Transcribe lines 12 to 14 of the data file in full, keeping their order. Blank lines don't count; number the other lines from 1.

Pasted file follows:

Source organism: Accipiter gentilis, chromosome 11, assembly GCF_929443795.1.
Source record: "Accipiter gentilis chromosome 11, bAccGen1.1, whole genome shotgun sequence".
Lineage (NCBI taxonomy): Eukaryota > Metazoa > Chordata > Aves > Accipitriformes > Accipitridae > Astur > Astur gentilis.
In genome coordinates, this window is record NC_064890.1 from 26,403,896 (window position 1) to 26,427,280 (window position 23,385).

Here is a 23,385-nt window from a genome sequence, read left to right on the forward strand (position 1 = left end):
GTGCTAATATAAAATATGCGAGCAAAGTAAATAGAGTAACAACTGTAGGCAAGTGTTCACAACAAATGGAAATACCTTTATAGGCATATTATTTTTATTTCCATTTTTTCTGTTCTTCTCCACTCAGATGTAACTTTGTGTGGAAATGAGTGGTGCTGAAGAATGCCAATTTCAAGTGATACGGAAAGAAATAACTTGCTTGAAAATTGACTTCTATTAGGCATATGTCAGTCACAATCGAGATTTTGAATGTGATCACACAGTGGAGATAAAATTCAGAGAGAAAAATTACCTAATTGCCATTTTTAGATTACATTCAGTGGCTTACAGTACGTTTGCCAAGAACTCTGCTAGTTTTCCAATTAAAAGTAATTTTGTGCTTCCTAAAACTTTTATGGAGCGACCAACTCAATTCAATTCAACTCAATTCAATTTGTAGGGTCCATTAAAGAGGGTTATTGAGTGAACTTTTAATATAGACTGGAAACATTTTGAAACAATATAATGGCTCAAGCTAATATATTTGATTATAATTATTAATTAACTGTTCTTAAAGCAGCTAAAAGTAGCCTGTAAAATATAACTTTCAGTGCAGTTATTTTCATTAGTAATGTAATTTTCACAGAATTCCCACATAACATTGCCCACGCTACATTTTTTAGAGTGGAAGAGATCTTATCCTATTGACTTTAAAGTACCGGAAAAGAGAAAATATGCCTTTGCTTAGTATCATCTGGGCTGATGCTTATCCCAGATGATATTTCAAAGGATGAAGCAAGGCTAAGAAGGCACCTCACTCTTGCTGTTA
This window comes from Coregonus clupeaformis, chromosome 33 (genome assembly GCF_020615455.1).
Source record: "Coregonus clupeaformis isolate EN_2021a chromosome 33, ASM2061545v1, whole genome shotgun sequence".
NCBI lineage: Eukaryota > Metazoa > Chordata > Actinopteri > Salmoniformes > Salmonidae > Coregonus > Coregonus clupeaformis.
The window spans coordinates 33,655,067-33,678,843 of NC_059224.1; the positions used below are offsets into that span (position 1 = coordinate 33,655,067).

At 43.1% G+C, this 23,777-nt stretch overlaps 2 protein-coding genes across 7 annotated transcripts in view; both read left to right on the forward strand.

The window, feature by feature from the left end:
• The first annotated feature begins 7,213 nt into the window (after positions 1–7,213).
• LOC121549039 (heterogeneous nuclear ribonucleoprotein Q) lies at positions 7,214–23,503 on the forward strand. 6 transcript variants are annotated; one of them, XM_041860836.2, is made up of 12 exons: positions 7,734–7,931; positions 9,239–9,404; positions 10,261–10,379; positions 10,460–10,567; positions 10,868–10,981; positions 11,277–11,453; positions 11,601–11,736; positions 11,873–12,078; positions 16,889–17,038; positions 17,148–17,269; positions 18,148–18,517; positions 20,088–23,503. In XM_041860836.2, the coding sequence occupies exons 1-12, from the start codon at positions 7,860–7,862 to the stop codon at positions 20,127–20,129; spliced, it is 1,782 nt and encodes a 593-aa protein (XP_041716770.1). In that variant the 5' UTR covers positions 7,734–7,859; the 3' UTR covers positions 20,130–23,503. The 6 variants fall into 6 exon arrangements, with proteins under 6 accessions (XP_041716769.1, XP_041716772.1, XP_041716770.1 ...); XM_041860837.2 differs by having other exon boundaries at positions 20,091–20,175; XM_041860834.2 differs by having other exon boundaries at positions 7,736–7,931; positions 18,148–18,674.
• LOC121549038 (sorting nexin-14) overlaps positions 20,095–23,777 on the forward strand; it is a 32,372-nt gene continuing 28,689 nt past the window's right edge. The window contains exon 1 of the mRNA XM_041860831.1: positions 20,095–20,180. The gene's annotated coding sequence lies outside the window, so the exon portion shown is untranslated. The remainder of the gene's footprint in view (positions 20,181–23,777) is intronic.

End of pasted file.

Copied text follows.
The window, feature by feature from the left end:
• The first annotated feature begins 7,213 nt into the window (after positions 1–7,213).
• LOC121549039 (heterogeneous nuclear ribonucleoprotein Q) lies at positions 7,214–23,503 on the forward strand. 6 transcript variants are annotated; one of them, XM_041860836.2, is made up of 12 exons: positions 7,734–7,931; positions 9,239–9,404; positions 10,261–10,379; positions 10,460–10,567; positions 10,868–10,981; positions 11,277–11,453; positions 11,601–11,736; positions 11,873–12,078; positions 16,889–17,038; positions 17,148–17,269; positions 18,148–18,517; positions 20,088–23,503. In XM_041860836.2, the coding sequence occupies exons 1-12, from the start codon at positions 7,860–7,862 to the stop codon at positions 20,127–20,129; spliced, it is 1,782 nt and encodes a 593-aa protein (XP_041716770.1). In that variant the 5' UTR covers positions 7,734–7,859; the 3' UTR covers positions 20,130–23,503. The 6 variants fall into 6 exon arrangements, with proteins under 6 accessions (XP_041716769.1, XP_041716772.1, XP_041716770.1 ...); XM_041860837.2 differs by having other exon boundaries at positions 20,091–20,175; XM_041860834.2 differs by having other exon boundaries at positions 7,736–7,931; positions 18,148–18,674.